1945 – 2012
Arguing that “family structure is the source of psychological, economic and political oppression,” Shulamith Firestone’s The Dialectic of Sex, published in 1970, was one of the most widely discussed books of the feminist movement. Firestone, a founder of radical feminism, brought together the dialectical materialism of Marx and the psychoanalytic insights of Freud in an effort to develop an analysis of women’s oppression that was inclusive of the dimensions of class and race. Although she wrote for a popular audience, her work was broadly grounded in classic texts and raised many questions that have since been taken up and developed by feminist theorists within the academy.
Shulamith Firestone, the second of six children in the Orthodox family of Saul and Kate (Weiss) Firestone, was born in Ottawa, Ontario, on January 13, 1945. She grew up in St. Louis and attended Yavneh of Telshe Yeshivah near Cleveland before receiving a B.A. from Washington University (St. Louis) and a B.F.A. in painting from the Art Institute of Chicago. Active in the civil rights and antiwar movements, Firestone joined with other feminists denied a forum at the National Conference for a New Politics in Chicago in 1967 to found the first independent women’s caucus organized around women’s issues since the suffrage era. Moving to New York, she cofounded New York Radical Women (the first women’s liberation group in New York City), Redstockings, and New York Radical Feminists, and served as editor of Notes from the First Year (1968), Notes from the Second Year (1970), and, with Anne Koedt, Notes from the Third Year (1971). Firestone disappeared from active involvement in the women’s movement shortly after the publication of The Dialectic of Sex. She lives in New York.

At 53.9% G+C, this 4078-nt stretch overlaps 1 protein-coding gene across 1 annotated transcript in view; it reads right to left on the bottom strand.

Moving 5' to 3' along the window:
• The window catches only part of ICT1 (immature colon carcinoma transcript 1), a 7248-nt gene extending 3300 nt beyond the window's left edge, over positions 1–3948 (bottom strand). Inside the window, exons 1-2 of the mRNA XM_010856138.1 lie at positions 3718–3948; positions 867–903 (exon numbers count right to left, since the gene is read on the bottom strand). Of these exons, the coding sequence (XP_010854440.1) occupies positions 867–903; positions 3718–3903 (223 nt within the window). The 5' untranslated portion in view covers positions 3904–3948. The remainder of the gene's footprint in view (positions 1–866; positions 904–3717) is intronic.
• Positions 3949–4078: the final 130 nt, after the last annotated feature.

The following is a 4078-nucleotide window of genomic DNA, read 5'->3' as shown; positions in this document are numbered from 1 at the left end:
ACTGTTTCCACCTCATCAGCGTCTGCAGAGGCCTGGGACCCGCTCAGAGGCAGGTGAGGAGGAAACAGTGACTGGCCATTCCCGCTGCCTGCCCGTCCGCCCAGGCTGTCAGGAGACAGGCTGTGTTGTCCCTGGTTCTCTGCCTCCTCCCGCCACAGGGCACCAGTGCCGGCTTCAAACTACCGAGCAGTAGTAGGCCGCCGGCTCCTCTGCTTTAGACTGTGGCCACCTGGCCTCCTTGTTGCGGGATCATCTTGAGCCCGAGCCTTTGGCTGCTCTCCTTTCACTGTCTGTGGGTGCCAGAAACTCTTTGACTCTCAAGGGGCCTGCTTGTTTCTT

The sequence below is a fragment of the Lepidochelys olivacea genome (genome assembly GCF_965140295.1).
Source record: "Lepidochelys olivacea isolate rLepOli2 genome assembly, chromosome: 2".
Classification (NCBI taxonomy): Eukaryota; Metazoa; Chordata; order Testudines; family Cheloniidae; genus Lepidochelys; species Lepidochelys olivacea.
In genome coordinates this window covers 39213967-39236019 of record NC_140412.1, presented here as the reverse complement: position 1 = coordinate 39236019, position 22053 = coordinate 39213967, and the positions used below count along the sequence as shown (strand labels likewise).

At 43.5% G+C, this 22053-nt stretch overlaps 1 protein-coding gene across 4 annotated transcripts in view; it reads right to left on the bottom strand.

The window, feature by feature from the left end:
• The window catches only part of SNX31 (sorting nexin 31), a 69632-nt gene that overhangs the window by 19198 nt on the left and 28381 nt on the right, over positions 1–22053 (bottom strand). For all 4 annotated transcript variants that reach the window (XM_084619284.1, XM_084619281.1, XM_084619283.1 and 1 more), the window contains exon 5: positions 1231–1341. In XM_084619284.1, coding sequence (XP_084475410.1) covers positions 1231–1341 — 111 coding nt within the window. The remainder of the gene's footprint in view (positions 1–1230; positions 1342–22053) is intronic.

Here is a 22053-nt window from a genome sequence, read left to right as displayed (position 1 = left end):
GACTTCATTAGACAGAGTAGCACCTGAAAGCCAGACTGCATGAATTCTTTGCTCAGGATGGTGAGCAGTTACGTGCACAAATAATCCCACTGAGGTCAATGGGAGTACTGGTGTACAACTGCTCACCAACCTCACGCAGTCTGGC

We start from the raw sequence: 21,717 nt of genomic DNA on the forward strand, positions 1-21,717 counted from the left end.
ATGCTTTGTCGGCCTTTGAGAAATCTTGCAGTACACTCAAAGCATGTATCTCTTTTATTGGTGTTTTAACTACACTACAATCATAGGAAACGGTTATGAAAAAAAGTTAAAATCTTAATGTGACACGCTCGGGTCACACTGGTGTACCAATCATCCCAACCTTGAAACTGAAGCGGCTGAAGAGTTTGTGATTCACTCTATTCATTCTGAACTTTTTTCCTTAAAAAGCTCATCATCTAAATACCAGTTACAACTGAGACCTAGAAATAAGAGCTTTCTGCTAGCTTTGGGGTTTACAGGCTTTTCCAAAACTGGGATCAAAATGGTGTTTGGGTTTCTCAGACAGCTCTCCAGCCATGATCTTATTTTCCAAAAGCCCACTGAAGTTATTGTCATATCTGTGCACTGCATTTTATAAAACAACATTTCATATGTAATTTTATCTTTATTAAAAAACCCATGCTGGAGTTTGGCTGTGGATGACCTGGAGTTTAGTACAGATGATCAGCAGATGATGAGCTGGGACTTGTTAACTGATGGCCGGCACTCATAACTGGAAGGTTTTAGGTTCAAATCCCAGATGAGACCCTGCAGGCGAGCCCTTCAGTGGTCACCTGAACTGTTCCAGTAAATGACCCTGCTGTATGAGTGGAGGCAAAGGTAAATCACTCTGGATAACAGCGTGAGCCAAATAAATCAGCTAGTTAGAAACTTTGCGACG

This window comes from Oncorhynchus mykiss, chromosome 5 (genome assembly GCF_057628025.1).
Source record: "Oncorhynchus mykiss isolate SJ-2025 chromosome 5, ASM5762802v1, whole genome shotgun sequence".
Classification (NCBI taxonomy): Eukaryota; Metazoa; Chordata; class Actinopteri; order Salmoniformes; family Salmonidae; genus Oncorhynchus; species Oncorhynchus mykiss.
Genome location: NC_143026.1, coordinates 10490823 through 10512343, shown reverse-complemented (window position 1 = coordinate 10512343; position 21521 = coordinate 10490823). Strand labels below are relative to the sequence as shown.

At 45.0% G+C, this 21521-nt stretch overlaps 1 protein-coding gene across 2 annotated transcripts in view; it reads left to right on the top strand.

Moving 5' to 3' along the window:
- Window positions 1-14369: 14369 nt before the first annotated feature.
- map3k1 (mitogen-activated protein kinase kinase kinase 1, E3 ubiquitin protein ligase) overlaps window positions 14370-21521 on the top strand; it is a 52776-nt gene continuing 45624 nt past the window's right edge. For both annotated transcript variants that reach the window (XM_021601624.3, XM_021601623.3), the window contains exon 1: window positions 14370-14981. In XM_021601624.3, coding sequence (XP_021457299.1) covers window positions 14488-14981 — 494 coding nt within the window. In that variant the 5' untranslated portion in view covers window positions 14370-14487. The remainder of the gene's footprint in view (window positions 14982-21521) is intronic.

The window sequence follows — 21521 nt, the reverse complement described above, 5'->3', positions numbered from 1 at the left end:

While taking much from Marx and Freud, Firestone insisted that they had not carried their analyses far enough. Marx and Engels had failed to recognize that what she called sex-class—the domination of men over women rooted in biology—both provided the model for, and offered additional support to, domination by economic class as well as by race. She drew on Freud to argue that sexual repression was at the root of sociocultural malaise, and insisted that the true emancipation of women would require both an end to sexual repression and the emancipation of children.
It was only in the last quarter of the twentieth century, she argued, that “material conditions” had progressed to such a point that a truly revolutionary feminism was possible. Pregnancy and childbirth were “barbaric.” The development of contraception, the possibility of creating “test-tube babies,” and other scientific advancements meant that humanity would soon have the technological means to separate pregnancy and child rearing from sex and, ultimately, free women from childbearing. Only a destruction of the nuclear family, and the consequent elimination of pressures on women (and men) to marry and have children, would make possible the creation of new, more rational, and voluntarily constituted groups of people committed to raising children in ways that would not require either permanent male-female bonding or the identification of two particular adults with “their” particular children.
Firestone’s efforts to salvage Marx and Freud were the first of a series of feminist efforts to use these theorists and their methods both to understand the subordination of women and to articulate strategies to overcome it. On the other hand, her insistence that the subordination of women was fundamentally linked to that of children is an insight that has not been taken up as ardently by later feminists. Finally, what is perhaps most striking to later twentieth-century readers is Firestone’s extraordinary faith in technology, and her belief that a truly revolutionary ecology would “attempt to establish an artificial (man-made) balance in place of the ‘natural’ one, thus realizing the original goal of empirical science: total mastery over nature.”
The Dialectic of Sex: The Case for Feminist Revolution (1970); Notes from the First Year, editor (1968); Notes from the Second Year, editor, (1970); Notes from the Third Year, editor, with Anne Koedt (1971).
Gorman, Robert A., ed. Biographical Dictionary of Neo-Marxism (1985); Ireland, Norma Olin. Index to Women of the World from Ancient to Modern Times: A Supplement (1988); O’Neill, Lois Decker, ed. The Women’s Book of World Records and Achievements (1979); Uglow, Jennifer S., comp. and ed. The Continuum Dictionary of Women’s Biography (1989), and The International Dictionary of Women’s Biography (1982); The Writer’s Dictionary.